French beans are grown by Kenyan smallholder farmers across 16 counties. It is estimated that 80% of the final harvest makes it to plates across the European Union. Taita Taveta county has emerged as one of the biggest producers of French beans for export. Most of this production is currently being done under contract farming agreements, where exporters work with smallholder farmers directly.
Josephine Simiyu, the Deputy Director of the Horticulture Crops Directorate (HCD) says that “Institutional arrangements, and working with farmer groups is key in getting good quality French beans at good quantities.”
She also added that “there is a need to have aggregators who are willing to invest in tools that can improve traceability and quality control so as to ensure that exported produce actually makes it to the marketplace”.
Research has shown that working with farmers’ groups lowers barriers to entry and encourages peer-to-peer learning among farmers and also gives them a more robust platform for collective bargaining. Further, contract farming arrangements are creating privately sector-led extension services, which is easing the burden on the government.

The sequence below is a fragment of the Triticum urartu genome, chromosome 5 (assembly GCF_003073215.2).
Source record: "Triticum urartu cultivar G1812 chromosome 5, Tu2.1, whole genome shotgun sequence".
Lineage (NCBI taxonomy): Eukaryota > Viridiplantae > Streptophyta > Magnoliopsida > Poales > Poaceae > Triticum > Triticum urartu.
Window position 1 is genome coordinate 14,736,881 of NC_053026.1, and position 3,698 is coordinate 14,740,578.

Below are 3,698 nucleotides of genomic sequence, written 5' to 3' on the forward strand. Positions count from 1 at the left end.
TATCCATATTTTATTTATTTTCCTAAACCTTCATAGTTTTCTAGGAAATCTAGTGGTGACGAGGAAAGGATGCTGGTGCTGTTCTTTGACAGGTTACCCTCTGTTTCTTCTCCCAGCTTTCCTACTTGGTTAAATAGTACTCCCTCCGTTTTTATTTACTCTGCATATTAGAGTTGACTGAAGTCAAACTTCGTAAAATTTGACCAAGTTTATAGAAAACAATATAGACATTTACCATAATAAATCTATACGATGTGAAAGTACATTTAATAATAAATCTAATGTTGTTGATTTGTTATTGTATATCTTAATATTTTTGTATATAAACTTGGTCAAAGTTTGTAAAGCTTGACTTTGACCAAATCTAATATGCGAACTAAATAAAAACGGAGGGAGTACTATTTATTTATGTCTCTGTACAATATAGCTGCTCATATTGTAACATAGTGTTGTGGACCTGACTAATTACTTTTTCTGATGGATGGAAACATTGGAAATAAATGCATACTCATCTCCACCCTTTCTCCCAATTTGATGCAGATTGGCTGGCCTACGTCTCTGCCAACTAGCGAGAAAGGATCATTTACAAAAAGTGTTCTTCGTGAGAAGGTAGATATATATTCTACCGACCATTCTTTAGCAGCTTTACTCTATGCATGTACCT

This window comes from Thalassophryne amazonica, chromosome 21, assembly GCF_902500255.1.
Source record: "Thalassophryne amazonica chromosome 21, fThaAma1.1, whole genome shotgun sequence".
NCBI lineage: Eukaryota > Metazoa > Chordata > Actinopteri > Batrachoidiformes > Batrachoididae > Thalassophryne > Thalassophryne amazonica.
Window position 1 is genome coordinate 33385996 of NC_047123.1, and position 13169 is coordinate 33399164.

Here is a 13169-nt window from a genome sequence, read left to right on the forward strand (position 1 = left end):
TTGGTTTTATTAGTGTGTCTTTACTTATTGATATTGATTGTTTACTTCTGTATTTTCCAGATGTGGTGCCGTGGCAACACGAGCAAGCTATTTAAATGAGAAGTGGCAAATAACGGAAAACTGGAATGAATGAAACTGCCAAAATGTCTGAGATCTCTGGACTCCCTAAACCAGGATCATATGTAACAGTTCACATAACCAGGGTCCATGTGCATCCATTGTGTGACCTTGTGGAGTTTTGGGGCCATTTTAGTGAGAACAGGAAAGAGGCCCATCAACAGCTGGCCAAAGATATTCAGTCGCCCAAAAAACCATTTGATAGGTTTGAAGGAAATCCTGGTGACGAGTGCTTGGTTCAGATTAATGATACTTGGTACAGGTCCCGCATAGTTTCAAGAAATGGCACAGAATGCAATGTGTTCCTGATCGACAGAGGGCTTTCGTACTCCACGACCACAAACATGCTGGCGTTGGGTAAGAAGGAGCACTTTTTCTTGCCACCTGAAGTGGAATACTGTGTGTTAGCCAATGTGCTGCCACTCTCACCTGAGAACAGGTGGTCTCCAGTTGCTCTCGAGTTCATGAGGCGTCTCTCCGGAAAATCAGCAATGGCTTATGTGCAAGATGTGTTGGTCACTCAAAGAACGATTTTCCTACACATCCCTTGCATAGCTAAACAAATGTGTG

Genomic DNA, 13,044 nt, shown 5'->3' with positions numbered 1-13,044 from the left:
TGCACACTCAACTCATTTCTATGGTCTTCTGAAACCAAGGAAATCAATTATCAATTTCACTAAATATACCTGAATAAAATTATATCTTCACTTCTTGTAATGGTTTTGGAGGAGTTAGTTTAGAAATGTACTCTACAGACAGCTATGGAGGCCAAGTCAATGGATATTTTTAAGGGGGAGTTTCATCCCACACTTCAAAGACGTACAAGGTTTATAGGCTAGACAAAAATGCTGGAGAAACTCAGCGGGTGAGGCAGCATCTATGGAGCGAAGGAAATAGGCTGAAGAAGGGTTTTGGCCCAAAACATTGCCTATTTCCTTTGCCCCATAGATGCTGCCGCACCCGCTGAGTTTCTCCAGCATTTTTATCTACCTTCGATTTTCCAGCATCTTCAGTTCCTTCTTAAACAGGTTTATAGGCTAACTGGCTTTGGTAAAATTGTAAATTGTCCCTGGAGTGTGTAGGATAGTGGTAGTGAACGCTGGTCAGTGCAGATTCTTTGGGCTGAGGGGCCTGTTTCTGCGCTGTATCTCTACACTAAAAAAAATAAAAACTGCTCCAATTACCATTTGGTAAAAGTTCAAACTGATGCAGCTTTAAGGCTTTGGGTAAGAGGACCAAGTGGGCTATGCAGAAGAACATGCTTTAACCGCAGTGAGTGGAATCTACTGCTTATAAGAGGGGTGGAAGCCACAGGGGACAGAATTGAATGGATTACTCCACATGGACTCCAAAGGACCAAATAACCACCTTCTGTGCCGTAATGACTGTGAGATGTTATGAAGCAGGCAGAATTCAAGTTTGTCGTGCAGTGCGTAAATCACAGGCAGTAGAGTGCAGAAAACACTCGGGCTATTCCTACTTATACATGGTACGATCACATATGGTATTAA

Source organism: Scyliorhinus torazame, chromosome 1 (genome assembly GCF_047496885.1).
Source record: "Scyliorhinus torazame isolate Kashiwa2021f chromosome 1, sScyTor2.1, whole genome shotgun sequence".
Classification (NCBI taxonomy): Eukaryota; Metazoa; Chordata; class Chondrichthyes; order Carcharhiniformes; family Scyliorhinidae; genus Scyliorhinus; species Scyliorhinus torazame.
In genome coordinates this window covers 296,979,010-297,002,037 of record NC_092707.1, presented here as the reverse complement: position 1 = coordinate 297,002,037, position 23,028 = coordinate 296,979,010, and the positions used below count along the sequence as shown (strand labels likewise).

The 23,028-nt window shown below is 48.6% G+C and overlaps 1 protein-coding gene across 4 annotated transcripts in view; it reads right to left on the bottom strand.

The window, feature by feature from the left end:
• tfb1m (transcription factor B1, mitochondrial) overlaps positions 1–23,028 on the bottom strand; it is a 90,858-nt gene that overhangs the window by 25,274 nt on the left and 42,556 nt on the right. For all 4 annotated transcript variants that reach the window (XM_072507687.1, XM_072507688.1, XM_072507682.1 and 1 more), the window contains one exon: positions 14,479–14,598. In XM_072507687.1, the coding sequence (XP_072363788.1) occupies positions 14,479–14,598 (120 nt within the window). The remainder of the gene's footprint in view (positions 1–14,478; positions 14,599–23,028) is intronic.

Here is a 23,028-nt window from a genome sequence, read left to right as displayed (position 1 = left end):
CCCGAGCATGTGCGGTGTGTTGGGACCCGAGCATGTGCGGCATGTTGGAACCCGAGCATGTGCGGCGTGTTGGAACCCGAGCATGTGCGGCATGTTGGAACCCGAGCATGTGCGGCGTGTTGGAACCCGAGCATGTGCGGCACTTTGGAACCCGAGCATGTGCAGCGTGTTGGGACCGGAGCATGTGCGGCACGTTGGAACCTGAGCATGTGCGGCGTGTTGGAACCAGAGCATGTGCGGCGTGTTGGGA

In Taita Taveta county, Mercy Mwikali, who is farming French beans through contract farming, expresses satisfaction with the arrangement. Mercy indicated that through the aggregator, farmers have access to seed, pesticides, and other inputs as well as more organized market access as farmers deliver to the exporters’ packhouse at a centralized location.
For every kilo of seed she plants, she can expect to harvest 300-400 kilograms of French beans. This is only possible through the sharing of knowledge and expertise in her farmers’ group as well as interventions by the aggregators who are licensed and regulated by the HCD.
“Strong regulation is key. At HCD we are working with local and international stakeholders to localize Global Standards as well as create a framework that protects the interest of the farmers. You see 80% of all production in Kenya is done by smallholder farmers, so they are our first priority.”
Josephine Simiyu, the Deputy Director of the Horticulture Crops Directorate (HCD) was speaking on the Mazao Talks Podcast.
By Nepurko Keiwua.